West Virginia and parts of Virginia.
My favorite, however, is the Stuart Forest Drive which leaves U. In many places this Forest Service road was cut through magnificent rhododendron stands. At higher elevations mountain laurel, one of our finest heaths, should be at its best. Of all our native trees, American mountain ash, a member of the rose family, bears the showiest fruits.
Look also for clumps of wild bleeding-heart and the snow-white clustered blossoms of alder-leaved viburmum.
Blueberries have a great many small seeds, so tiny that you will scarcely realize you are eating any. Dolly Sods is good, so are areas along U. Route on the mountain slope above Durbin, Pocahontas County. As you drive along it, be on the lookout for wild turkeys this is one of their good territories. Both are edible, and you will learn the difference if you care to. Pink orchids of two species should be open along the boardwalk which provides easy entrance to Cranberry Glades.
Ordinarily a peak time for rosebay rhododendron. I know of no other area in West Virginia which displays so many botanical climaxes as Dolly Sods. Natives call them all "huckleberries", but actually blueberries are much more abundant.
In the open parts of the Dolly Sods plateau there are thousands of acres of native blueberries and huckleberries. Back to Dolly Sods for the delightfully fragrant rosy azaleas, mountain shrubs which are much brighter than the more familiar pinkster azaleas wild honeysuckles of the lowlands.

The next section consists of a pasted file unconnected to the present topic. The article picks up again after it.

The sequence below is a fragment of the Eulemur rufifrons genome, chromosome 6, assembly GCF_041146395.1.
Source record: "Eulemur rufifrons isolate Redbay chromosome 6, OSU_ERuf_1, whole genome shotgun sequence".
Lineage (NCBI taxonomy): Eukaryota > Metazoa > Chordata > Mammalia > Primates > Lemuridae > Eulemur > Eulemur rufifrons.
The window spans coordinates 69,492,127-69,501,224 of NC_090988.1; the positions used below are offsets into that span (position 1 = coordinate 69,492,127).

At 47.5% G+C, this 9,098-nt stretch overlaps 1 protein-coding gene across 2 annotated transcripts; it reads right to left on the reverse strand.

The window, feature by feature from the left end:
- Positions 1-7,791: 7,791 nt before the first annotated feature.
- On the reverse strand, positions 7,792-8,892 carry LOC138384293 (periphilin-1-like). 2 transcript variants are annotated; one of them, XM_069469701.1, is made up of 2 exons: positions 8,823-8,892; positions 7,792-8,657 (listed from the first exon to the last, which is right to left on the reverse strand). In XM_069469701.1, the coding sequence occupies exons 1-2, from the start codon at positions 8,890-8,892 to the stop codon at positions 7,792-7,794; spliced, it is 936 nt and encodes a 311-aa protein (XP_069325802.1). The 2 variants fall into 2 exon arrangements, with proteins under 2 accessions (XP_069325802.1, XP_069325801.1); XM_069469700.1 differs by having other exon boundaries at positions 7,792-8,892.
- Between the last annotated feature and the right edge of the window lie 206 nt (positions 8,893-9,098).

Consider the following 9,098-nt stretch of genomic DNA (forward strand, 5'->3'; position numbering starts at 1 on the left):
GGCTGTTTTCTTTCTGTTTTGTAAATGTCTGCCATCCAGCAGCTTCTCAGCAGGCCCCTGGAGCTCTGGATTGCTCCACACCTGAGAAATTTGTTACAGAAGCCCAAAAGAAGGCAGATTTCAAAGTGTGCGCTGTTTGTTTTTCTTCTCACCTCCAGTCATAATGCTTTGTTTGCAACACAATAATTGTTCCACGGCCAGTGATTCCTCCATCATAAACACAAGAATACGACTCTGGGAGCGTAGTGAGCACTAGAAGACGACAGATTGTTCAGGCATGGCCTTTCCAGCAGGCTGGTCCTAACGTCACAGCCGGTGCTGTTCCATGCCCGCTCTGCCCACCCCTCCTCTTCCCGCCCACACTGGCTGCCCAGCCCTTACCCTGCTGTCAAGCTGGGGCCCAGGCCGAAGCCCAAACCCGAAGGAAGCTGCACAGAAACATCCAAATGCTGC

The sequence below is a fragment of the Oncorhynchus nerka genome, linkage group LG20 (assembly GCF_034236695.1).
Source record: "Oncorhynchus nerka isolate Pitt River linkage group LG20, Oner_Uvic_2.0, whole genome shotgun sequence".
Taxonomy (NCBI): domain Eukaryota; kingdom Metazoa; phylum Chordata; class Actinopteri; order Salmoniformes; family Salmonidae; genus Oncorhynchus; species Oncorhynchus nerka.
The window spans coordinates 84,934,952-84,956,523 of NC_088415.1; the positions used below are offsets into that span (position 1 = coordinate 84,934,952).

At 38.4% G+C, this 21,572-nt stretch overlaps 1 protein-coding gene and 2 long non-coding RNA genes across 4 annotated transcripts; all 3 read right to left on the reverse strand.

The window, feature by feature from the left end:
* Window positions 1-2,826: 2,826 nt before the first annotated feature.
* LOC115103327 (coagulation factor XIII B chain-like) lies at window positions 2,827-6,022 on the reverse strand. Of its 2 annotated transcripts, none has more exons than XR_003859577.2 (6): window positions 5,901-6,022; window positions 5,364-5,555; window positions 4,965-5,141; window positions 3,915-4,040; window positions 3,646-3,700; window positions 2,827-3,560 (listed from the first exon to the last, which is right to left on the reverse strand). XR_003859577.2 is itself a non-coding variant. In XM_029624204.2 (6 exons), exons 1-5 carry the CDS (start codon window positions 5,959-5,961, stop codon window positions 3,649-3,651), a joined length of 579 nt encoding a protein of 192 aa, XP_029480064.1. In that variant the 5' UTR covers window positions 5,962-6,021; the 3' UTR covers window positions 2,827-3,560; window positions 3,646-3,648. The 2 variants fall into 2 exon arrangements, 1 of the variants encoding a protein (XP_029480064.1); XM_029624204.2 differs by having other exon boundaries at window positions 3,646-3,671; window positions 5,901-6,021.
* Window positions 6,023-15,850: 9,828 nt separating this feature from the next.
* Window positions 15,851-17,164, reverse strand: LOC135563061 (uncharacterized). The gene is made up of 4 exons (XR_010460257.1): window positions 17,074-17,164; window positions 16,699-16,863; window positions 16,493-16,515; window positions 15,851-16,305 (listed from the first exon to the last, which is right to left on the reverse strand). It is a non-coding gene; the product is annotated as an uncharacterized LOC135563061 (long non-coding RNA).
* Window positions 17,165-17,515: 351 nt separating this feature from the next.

Pocahontas County, with its high average elevation, does not suffer, ordinarily, from summer drought; as a consequence, vegetation is likely to be lush when it may be sparse in lower, warmer, and drier areas. A very large of species, both in feathers and fur, feed on services and find this early fruit a blessing, particularly as young birds of the year are now out of their nests, hungry, and learning about the world into which they have come. Cheat-Potomac District Parsons Petersburg .
The quickest way is to Davis, then southeast on West Virginia. Dates given are only suggestive; in any given year vagaries of weather can upset any natural calendar by a week or more. I have tried, however, to cover the state a little more thoroughly, and to follow a chronological pattern from spring to late autumn. This is scenic country at all seasons, and has a wealth of wild flowers. Also at this season there may be the showy scarlet fruits of red-berried elder, an earlier and much handsomer shrub than our black-fruited lowland elder.